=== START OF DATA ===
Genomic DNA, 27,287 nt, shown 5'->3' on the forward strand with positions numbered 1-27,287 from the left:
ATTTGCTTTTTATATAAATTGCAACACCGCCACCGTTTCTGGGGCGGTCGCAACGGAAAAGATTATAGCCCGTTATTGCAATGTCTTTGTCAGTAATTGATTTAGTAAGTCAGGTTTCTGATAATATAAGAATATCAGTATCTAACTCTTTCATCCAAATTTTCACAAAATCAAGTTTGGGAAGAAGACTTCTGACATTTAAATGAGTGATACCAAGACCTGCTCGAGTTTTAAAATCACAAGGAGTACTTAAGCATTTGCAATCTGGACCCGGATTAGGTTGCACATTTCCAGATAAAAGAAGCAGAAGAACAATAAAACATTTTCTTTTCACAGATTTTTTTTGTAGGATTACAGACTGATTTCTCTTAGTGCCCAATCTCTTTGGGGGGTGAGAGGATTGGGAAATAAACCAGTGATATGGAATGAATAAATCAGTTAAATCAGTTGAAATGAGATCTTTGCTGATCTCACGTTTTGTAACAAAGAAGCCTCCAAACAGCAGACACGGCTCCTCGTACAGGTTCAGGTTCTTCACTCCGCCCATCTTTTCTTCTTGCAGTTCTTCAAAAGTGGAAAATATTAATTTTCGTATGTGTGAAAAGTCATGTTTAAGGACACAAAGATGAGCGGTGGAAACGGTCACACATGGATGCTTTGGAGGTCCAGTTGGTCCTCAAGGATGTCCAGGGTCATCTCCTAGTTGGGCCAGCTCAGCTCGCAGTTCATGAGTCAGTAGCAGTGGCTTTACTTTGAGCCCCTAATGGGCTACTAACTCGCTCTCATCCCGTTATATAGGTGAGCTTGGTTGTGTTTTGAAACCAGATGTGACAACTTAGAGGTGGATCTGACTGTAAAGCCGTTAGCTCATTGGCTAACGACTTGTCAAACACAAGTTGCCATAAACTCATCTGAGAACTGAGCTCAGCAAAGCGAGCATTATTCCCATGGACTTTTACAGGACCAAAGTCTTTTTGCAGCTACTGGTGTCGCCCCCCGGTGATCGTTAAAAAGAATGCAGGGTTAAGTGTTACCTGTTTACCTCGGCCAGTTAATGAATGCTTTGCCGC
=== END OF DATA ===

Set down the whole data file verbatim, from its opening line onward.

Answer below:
Genomic DNA, 27,287 nt, shown 5'->3' on the forward strand with positions numbered 1-27,287 from the left:
ATTTGCTTTTTATATAAATTGCAACACCGCCACCGTTTCTGGGGCGGTCGCAACGGAAAAGATTATAGCCCGTTATTGCAATGTCTTTGTCAGTAATTGATTTAGTAAGTCAGGTTTCTGATAATATAAGAATATCAGTATCTAACTCTTTCATCCAAATTTTCACAAAATCAAGTTTGGGAAGAAGACTTCTGACATTTAAATGAGTGATACCAAGACCTGCTCGAGTTTTAAAATCACAAGGAGTACTTAAGCATTTGCAATCTGGACCCGGATTAGGTTGCACATTTCCAGATAAAAGAAGCAGAAGAACAATAAAACATTTTCTTTTCACAGATTTTTTTTGTAGGATTACAGACTGATTTCTCTTAGTGCCCAATCTCTTTGGGGGGTGAGAGGATTGGGAAATAAACCAGTGATATGGAATGAATAAATCAGTTAAATCAGTTGAAATGAGATCTTTGCTGATCTCACGTTTTGTAACAAAGAAGCCTCCAAACAGCAGACACGGCTCCTCGTACAGGTTCAGGTTCTTCACTCCGCCCATCTTTTCTTCTTGCAGTTCTTCAAAAGTGGAAAATATTAATTTTCGTATGTGTGAAAAGTCATGTTTAAGGACACAAAGATGAGCGGTGGAAACGGTCACACATGGATGCTTTGGAGGTCCAGTTGGTCCTCAAGGATGTCCAGGGTCATCTCCTAGTTGGGCCAGCTCAGCTCGCAGTTCATGAGTCAGTAGCAGTGGCTTTACTTTGAGCCCCTAATGGGCTACTAACTCGCTCTCATCCCGTTATATAGGTGAGCTTGGTTGTGTTTTGAAACCAGATGTGACAACTTAGAGGTGGATCTGACTGTAAAGCCGTTAGCTCATTGGCTAACGACTTGTCAAACACAAGTTGCCATAAACTCATCTGAGAACTGAGCTCAGCAAAGCGAGCATTATTCCCATGGACTTTTACAGGACCAAAGTCTTTTTGCAGCTACTGGTGTCGCCCCCCGGTGATCGTTAAAAAGAATGCAGGGTTAAGTGTTACCTGTTTACCTCGGCCAGTTAATGAATGCTTTGCCGC